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The Great Arizona Outback

The McMullen Valley Stage

The Great Arizona Outback, also known as McMullen Valley, is a little-known locale where the frontier never closed. Hope, Salome, Wenden and Vicksburg are a few of the necklace of towns strung out along a desolate stretch of Highway 60 west of Phoenix. The valley was named after James McMullen, who ran the stage between Congress and Ehrenberg. Wells Fargo took over later and made it part of their Butterfield Stage Line.
Wyatt Earp settled there in the 1880s, not long after the shoot out at the O.K. Corral. He worked some gold claims in the nearby Harquahala Mountains and ran a saloon that also offered entertainment of the feminine variety. Other rugged individualists sought their fortunes in this desert solitude. Miners came for the gold; gamblers, robbers, and shady ladies followed along to “mine the miners.”
Arizona pioneers found it helped to have a sense of humor to live in the rugged outback, and Dick Wick Hall, a.k.a. the “Sage of Salome,” helped provide the valley its whimsical mystique. Known as a journalist and “political operative,” Iowan DeForest Hall found a mentor in famed prospector Henry Wickenberg, and says he changed his name to Dick Wick Hall to honor Wickenberg. Hall also claimed that fellow town site investor Charles Pratt’s wife Salome did a little dance when the hot sand burned her feet, giving rise to the name of the town, “Salome: Where She Danced.”
As publisher of the Salome Sun and owner of the “Laughing Gas” gas station, Hall gained national notoriety when some of his outlandish tales about the region (such as claiming the existence of a 23-mile golf course called Greasewood Golf Lynx) were published in The Saturday Evening Post.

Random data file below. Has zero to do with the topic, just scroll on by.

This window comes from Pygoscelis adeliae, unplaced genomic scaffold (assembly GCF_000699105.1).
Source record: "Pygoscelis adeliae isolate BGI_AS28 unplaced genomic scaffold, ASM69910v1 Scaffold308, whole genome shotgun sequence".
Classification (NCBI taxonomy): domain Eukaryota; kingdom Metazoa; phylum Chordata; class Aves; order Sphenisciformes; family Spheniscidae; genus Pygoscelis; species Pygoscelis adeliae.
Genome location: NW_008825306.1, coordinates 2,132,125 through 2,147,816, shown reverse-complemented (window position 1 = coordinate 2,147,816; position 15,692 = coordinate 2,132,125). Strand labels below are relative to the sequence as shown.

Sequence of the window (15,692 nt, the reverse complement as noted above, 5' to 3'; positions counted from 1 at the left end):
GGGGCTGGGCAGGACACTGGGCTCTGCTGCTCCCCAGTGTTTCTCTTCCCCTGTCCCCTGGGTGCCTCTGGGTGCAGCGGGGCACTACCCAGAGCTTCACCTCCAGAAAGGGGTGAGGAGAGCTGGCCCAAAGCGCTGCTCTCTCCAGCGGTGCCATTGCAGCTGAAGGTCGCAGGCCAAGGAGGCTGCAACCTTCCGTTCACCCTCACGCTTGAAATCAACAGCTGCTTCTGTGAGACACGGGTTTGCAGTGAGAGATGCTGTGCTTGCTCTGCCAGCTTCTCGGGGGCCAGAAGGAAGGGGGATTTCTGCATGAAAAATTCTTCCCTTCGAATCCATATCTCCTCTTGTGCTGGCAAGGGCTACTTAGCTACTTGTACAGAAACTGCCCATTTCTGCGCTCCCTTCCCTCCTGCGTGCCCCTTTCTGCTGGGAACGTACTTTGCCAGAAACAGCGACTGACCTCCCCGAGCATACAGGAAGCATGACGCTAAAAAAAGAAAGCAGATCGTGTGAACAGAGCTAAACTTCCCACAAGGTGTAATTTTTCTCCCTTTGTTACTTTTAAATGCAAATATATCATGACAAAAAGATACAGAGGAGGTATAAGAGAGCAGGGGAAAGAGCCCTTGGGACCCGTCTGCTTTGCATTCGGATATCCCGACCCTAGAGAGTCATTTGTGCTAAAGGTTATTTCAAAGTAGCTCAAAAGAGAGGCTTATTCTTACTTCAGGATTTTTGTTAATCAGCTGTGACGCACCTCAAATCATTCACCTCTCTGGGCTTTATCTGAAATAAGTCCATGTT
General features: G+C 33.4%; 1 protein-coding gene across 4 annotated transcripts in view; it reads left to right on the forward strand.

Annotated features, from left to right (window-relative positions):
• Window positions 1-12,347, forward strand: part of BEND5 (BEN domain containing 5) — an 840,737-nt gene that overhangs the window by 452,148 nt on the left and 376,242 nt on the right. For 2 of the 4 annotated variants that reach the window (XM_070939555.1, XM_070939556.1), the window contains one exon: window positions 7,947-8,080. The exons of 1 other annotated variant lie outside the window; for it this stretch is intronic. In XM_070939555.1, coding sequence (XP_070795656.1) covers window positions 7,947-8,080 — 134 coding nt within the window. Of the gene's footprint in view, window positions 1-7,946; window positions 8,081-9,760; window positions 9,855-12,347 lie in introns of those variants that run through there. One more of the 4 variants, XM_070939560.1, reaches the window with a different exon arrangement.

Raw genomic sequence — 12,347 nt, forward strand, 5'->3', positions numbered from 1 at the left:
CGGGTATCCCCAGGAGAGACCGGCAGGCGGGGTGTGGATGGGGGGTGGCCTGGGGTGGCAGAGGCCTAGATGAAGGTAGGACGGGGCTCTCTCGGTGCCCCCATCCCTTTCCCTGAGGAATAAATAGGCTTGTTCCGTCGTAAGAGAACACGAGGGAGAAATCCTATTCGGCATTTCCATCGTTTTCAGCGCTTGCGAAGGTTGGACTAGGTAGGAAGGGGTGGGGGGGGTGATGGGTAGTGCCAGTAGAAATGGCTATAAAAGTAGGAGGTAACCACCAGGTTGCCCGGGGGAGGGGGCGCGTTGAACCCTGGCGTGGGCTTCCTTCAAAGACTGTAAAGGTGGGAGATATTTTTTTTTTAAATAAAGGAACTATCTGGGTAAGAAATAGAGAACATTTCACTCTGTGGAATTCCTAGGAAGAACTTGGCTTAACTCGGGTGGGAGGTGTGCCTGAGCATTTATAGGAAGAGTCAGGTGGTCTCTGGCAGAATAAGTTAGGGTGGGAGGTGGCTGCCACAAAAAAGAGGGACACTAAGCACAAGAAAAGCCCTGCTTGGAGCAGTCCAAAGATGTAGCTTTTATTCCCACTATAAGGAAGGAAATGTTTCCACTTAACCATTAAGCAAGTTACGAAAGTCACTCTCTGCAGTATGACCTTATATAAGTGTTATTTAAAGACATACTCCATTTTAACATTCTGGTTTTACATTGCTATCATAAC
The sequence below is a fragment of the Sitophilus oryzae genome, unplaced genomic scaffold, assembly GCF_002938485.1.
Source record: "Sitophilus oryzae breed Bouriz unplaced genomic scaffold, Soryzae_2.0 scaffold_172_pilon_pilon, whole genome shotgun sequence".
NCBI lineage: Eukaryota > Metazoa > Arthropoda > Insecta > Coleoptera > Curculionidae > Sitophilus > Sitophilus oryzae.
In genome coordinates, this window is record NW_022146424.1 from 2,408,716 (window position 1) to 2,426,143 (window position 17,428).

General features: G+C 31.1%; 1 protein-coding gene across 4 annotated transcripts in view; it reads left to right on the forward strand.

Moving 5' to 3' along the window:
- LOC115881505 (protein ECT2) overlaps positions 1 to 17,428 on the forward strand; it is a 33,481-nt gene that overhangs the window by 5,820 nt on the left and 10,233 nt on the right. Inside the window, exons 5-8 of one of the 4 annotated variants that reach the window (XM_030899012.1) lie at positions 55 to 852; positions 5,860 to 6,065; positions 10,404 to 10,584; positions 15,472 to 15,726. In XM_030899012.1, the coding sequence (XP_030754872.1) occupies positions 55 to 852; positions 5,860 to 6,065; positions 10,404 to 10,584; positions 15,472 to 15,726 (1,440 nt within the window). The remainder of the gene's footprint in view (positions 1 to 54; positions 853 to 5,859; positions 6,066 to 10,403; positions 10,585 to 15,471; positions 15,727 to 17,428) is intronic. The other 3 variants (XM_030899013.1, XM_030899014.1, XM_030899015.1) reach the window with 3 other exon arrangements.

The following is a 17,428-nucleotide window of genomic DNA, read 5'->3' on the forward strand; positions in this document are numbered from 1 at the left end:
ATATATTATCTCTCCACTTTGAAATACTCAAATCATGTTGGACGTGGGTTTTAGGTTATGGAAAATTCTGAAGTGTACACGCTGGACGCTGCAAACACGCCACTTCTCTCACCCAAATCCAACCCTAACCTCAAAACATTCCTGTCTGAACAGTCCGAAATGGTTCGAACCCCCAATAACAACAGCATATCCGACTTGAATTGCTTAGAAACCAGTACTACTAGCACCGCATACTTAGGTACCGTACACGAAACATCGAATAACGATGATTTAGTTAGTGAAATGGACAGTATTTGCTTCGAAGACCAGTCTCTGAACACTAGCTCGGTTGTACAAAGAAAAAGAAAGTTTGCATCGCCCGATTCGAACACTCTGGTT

Hall is a prime example of someone who came to Arizona for the rich minerals, but fell in love with the place and stayed. When the gold panned out, new dreamers and schemers came for their health, wealth or just a new start. In 1920, the Smithsonian Astrophysical Observatory built the Harquahala Peak Observatory to measure and record solar activity. The observatory closed in 1925, and the Bureau of Land Management oversees the site now.
World War II brought a tank-testing ground to Bouse, located about 15 miles southeast of Parker, and the surrounding area. Brothels and slot machines served those who served, and other residents and travelers as well. A world-class aviary was yet another reason to pause on the long road from Phoenix to Los Angeles. The town of Salome became known at one time as the “Marriage Capital of the World” because of less strenuous license requirements.
McMullen Valley does not get a lot of attention in the broader picture of Arizona history, but it certainly deserves a day in the sun. Dick Wick Hall would be proud to see someone carry on his whimsical wordplay and bring back the attention he brought to the area a century ago.
— Source: “Images of America: McMullen Valley” By Sharon Rubin (painter/photographer) and E. W. Kutner (writer), The Great Arizona Outback Rumor and Innuendo Historical Society.
— Jim Turner. Photo courtesy of the McMullen Valley Historical Society.

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